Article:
November 19, 2012

Gen X Philanthropy

Many may think that the Generation-Xers are just beginning to understand philanthropy.  According to a recent article in US News, for many young professionals, giving to charity isn't just about writing checks.  Instead, the focus is on volunteering, socializing, and networking -- while also contributing to good causes.

"Many Generation X-ers are more interested in social advocacy and engagement philanthropy," says Dwight Burlingame, associate executive director at the Center on Philanthropy at Indiana University. That means they are more likely to want to work directly with organizations instead of just donating money, he explains.

Interestingly, the Center notes that giving rates rise with education levels: 90% of persons with graduate degrees contribute to charity, while only 58% of persons with high school educations or less do.  And the average annual gift for a college graduate is $2,633, it reports.

But some young people want to do more - they want to get involved.  For example, Lindsay Hyde.  During her freshman year at Harvard, she wanted to become a mentor to younger girls in the area, but when she looked into potential opportunities, she couldn't find any groups willing to work with undergraduates.  So she organized her own team of volunteers and found two elementary schools interested in working with them.  When Hyde graduated from college in 2000, she officially launched a nonprofit which now works with over 400 girls a year in Boston, Pittsburgh, and Miami.

Strong Women, Strong Girls uses lessons learned from strong women throughout history to encourage girls and young women to become strong women themselves.  The curriculum focuses both on elementary age and college age young women, recognizing that both ages really need many of the same experiences and education.  Three basic tenets form the curriculum:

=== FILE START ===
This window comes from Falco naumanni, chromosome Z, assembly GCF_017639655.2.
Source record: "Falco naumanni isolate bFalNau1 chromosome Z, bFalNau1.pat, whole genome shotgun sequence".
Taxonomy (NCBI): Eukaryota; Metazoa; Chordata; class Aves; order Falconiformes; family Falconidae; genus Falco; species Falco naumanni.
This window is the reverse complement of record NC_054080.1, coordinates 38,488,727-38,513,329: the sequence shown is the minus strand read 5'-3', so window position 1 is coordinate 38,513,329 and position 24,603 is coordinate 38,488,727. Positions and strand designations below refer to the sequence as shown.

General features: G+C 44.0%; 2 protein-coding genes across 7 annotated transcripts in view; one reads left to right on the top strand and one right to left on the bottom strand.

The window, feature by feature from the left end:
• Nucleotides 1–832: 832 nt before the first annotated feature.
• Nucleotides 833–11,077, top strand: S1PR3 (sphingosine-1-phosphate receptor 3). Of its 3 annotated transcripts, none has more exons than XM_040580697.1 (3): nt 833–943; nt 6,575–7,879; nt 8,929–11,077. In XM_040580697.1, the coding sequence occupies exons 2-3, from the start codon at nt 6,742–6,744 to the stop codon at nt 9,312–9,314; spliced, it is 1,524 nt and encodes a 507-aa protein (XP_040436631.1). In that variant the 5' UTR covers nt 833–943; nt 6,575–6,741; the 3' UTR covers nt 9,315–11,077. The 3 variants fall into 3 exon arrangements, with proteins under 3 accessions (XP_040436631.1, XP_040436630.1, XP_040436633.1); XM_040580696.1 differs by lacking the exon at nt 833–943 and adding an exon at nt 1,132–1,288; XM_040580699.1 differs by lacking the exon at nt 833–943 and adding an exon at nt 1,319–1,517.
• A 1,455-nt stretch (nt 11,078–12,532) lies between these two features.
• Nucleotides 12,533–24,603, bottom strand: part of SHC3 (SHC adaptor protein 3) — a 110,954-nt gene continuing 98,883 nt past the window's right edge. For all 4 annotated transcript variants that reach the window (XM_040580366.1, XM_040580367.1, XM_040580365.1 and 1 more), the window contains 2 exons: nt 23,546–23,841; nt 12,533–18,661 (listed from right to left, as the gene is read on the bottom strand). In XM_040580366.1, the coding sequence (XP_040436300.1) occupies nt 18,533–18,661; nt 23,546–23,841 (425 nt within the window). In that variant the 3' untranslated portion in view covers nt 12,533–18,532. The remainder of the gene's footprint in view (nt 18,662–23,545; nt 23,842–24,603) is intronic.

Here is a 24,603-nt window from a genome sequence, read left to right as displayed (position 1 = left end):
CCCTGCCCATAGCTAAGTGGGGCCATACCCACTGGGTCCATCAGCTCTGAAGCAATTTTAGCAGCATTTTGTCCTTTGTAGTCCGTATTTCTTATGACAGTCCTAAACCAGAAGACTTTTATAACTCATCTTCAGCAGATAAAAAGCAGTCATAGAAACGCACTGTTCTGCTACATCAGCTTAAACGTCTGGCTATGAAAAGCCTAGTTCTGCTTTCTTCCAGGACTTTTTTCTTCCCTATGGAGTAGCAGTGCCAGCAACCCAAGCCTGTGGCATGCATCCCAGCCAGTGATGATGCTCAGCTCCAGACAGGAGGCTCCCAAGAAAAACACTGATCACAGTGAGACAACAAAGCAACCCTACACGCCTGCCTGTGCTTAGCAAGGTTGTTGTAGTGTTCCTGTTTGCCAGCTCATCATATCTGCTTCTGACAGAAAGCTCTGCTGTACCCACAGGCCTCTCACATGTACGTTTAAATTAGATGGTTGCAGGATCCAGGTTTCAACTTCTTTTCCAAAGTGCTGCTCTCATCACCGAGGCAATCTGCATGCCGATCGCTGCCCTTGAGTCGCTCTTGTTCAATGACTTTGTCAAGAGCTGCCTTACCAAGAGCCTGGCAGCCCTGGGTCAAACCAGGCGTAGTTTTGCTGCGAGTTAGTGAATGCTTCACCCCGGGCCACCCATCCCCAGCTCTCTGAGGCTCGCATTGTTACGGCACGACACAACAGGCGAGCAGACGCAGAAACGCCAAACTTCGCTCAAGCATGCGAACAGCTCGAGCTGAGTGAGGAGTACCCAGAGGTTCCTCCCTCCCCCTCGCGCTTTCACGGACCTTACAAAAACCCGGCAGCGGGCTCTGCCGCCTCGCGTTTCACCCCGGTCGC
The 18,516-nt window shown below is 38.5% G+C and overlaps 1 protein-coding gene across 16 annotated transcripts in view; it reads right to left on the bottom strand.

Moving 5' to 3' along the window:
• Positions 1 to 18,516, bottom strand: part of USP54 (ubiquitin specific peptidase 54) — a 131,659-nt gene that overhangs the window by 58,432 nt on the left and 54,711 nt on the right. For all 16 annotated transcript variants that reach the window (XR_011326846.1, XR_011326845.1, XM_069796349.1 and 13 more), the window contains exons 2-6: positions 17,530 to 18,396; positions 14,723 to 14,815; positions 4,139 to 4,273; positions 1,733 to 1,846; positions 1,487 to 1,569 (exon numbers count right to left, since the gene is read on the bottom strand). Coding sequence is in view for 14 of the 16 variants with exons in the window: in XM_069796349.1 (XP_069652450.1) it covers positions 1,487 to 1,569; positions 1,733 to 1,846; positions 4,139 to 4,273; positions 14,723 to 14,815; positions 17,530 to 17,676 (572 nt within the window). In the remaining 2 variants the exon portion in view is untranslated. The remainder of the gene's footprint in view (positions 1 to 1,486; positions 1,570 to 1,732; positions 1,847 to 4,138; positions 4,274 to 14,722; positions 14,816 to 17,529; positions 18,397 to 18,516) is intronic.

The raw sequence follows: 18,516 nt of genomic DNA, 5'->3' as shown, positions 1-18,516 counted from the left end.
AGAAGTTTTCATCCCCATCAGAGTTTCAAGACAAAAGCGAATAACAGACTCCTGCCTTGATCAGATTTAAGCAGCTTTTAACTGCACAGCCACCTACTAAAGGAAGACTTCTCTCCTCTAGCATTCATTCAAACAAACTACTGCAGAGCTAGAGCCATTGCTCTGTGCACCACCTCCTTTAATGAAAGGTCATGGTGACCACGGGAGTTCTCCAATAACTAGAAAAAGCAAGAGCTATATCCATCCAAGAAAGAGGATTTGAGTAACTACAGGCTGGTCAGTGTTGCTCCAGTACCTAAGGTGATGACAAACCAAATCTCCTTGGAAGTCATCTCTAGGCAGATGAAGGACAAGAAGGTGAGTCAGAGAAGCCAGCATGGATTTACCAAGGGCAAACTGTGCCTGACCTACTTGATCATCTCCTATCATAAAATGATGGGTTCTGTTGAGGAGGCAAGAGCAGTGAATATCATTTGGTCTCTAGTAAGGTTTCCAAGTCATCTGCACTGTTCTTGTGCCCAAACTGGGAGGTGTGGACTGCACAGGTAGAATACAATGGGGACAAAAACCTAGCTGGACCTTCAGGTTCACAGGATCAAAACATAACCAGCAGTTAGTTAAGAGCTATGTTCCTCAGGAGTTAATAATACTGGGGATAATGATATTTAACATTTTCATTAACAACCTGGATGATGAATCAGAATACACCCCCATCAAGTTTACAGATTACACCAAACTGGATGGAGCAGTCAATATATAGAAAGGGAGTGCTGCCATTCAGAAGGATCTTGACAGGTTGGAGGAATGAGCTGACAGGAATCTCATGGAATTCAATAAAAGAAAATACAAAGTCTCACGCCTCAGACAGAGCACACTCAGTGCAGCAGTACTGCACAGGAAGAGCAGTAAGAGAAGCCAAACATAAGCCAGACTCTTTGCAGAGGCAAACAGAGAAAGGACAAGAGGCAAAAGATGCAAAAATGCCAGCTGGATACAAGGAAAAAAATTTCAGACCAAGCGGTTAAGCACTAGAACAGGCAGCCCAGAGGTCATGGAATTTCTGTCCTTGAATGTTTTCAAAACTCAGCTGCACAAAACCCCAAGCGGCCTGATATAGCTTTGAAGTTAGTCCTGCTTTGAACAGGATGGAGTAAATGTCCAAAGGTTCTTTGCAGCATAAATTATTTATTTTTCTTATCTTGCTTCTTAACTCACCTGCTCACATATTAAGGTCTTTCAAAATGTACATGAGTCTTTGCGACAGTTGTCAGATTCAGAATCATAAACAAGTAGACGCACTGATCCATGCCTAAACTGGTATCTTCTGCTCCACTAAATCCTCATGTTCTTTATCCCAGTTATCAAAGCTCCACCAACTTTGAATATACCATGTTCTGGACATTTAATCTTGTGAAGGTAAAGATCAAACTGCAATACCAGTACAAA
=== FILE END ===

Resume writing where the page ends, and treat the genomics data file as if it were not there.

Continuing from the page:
RELATIONSHIPS:  Research which shows that girls and young women need supportive relationships in order to thrive.  For elementary girls, the relationships form with college women, with peers, and with program leaders.  The young women in college form relationships with the younger girls and with peers, but also with participating college advisors and one adult mentor, who is paired with the college student each year.

SKILLS:  Younger girls need help developing social and emotional skills, while the young women develop leadership and professional skills including resume writing and interviewing.

ROLE MODELS:  A role model helps girls develop aspirations for the future - both through the experience with college students and through reading a weekly biography of a women in history.  College students learn from professional women and field experts, who can assist in their preparation for a career.

Strong Women, Strong Girls has developed a range of resources for individuals and organizations interested in working with girls and young women.  It also has tracked its success, based on participant surveys and academic achievement.

This program is similar to Chrysalis After-School programs because it intentionally brings in college age women who develop mentoring relationships with the girls.  This year, Chrysalis will begin a formal high school mentoring program, designed to teach the high school girls ("graduates" of Chrysalis After-School) how to develop relationships with younger girls, how to be a role model, and how to instruct about specific skills important to their healthy development.

We look forward to reporting on the success of this program at the end of the academic year.  And we're delighted to have your support and leadership in continuing the work of building future women leaders through Chrysalis After-School.  We’re in 30 schools this year, half elementary, half middle schools – in Des Moines, Indianola, Bondurant, Saydel, Southeast Polk, and Urbandale.  Between 500 and 600 girls and approximately 65 facilitators take part in weekly meetings, with specific curricula created by Chrysalis for the following:

GIRLSTRONG!                  Health and wellness
ON THE MONEY             Financial literacy
BRAINCAKE                      Science, technology, engineering, and math
DRAKE PHARMACY     Safe use of prescription and over-the-counter medicines
ProjectSTOP                     Violence prevention

Thank you for all you give to Chrysalis.